Will the church ever be able to find unity in diversity?

Last week, more than 300 Christians gathered together in Edinburgh to mark 100 years since the historic World Missionary Conference, a meeting of some 1,200 Protestants predominantly from the North American and northern European mission movement.

The purpose of Edinburgh 2010 was to bring some very diverse Christians to the same table to discuss mission and unity, and while it demonstrated just how much progress had been made since 1910 – when only a handful of delegates were indigenous believers from non-Western countries, and women had very little participation – it also made plain how entrenched the differences are between the different denominations and traditions within Christianity.

We all know where the divisions lie so there is no need to label them again here. Suffice to say that while Christianity has become a truly world religion - the centre of the faith is no longer in the West - and that is rightly celebrated, there is a frustration and an admission among Christians that some very public divisions are hindering the church’s ability to witness effectively to the world.

Yet, if there’s one thing the Middle East crisis, the North Korean crisis, the financial crisis, and the seemingly endless social crises affecting Britain and other developed countries make clear, it is that the world is crying out for an alternative model. Are we, the church, able to offer that glimpse of how to do things differently? Are we, as believers in the death and resurrection of the Son of God, able to demonstrate with our actions and our words that love for others and keeping the peace are worth the self-sacrifice they demand?

As the Archbishop of York, Dr John Sentamu, pointed out in his address at the close of Edinburgh 2010, Jesus Christ is being put on trial in the court of the world and judged because of the actions and words of the people who claim to be his followers. The world is in desperate need of an example of reconciliation, of people who are willing and able to lay aside their differences, even considerable differences, for no obvious reason or personal gain, other than to show love to neighbour.

The conference ended with a Common Call undersigned by the delegates calling all Christians to be witnesses to Christ and committing them to continued dialogue and cooperation. It was indeed a very broad statement – it had to be in order to be acceptable to everyone at the table – Roman Catholics, Anglicans, Orthodox, Pentecostal, ecumenicals and evangelicals among others. Some may be disappointed in its broadness, yet the sentiment that it represents is important.

Edinburgh 2010 laid bare a healthy frustration among church leaders at the institutional level over divisions in the church and a deep sense that lip service to unity will not do, a sense that regardless of what kind of Christianity we may adhere to, we are called to witness to Christ as one body, not many bodies, and that we must continue to dialogue and talk with one another, even when such dialogue appears to produce very little that is new.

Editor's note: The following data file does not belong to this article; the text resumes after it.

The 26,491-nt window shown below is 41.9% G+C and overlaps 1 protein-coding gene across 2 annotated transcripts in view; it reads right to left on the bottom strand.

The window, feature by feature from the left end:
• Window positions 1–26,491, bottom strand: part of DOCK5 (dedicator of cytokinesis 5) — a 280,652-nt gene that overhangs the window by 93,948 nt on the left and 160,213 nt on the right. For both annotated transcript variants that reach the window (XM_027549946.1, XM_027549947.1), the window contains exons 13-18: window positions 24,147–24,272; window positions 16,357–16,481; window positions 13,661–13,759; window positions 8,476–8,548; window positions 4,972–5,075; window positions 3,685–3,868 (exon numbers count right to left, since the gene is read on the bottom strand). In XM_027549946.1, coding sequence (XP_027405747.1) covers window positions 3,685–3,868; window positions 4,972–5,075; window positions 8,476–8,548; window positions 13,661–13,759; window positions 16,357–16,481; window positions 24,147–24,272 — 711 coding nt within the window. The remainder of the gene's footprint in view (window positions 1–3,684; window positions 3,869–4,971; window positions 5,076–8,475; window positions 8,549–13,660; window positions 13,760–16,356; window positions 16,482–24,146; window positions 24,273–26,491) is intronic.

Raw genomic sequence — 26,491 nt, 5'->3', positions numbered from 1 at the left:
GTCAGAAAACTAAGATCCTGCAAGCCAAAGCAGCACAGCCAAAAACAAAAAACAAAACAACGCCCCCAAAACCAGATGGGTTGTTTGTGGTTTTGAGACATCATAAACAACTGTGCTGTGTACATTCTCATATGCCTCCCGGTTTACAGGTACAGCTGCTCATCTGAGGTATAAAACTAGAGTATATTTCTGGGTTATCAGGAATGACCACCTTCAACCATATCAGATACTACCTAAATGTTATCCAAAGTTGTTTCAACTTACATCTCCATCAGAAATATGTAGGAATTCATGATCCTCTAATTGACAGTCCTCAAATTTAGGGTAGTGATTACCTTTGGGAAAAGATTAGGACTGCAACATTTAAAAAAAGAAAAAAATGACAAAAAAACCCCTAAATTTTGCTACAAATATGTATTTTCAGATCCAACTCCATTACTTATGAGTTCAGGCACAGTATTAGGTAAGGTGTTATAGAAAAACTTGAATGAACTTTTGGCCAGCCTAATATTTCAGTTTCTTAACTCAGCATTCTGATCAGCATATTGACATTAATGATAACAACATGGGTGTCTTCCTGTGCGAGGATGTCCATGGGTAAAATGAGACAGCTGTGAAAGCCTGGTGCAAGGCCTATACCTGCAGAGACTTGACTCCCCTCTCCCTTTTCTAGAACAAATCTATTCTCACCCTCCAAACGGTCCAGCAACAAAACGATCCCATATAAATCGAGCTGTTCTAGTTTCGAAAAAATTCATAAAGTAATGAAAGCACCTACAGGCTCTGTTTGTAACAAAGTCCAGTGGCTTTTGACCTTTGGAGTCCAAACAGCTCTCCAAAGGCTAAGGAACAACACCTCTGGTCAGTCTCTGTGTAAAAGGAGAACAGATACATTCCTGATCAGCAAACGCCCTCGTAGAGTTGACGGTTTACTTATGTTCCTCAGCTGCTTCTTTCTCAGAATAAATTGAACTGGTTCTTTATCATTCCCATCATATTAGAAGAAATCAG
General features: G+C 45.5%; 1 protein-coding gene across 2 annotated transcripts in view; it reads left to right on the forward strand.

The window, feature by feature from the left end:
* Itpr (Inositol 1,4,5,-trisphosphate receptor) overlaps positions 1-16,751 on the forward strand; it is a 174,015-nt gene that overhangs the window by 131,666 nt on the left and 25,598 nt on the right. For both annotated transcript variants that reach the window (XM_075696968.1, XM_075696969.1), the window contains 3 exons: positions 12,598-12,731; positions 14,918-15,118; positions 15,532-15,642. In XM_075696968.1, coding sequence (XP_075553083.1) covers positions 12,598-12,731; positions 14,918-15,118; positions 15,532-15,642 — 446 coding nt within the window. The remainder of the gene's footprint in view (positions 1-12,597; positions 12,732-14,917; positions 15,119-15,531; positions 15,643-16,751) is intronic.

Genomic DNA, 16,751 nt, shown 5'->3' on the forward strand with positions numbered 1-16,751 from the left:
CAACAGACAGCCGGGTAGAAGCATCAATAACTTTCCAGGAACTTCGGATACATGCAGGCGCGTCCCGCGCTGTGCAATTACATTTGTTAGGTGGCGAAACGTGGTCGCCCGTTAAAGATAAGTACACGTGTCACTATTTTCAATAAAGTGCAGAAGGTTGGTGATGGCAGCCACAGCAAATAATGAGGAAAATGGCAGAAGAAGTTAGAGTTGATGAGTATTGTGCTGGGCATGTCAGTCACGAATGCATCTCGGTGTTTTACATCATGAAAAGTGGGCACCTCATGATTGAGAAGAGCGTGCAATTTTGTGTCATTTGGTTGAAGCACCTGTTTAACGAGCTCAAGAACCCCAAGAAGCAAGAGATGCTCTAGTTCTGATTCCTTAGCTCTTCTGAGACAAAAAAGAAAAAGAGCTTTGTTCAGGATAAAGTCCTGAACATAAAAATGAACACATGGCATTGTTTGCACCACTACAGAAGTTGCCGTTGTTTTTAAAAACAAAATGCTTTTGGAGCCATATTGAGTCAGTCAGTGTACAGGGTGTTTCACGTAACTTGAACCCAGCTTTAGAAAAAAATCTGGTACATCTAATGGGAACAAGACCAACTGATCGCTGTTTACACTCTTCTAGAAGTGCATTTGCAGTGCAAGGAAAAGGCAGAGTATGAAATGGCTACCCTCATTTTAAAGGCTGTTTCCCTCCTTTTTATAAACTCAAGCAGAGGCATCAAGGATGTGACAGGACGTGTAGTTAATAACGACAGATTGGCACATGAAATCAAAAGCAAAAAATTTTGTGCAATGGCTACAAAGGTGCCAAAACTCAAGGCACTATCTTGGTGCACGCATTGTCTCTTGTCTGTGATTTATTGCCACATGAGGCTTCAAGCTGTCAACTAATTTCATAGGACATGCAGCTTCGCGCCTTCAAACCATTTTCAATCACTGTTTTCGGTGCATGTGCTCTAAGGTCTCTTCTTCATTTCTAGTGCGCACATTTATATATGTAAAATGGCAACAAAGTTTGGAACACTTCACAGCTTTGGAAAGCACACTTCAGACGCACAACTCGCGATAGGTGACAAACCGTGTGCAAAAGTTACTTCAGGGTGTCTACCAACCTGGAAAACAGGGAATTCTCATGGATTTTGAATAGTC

When Christians come together in 2110 to celebrate the 200th anniversary of the World Missionary Conference, what will they identify as the legacy of Edinburgh 2010? If Christians do not continue to seek out what unites them, then the Common Call and the promises of church leaders this time round to continue building bridges will have meant nothing. It’s something that all believers – whether at the institutional or grassroots level- need to consider and persevere with.

We may not have all the answers right now, but the gift of Jesus Christ and the Bible to all mankind – and the fact that many still know nothing of Him - make it imperative that believers continue to find ways to fellowship together in Christ and come together wherever possible to serve others in His name and spread everywhere the knowledge of Him.

Edinburgh 2010 may not have been revolutionary like the 1910 conference was, but it did much to strengthen the bonds of fellowship and friendship among some extremely different Christians who just a few decades ago were barely on speaking terms. The significance of that in the bigger picture should not be overlooked.

If that journey continues – not only for those who were there in Edinburgh last week but also the millions of believers they represent – then one day our diversity, instead of bringing shame on the church, will be something that demonstrates the true power of the Gospel and the awesomeness of all that we believe.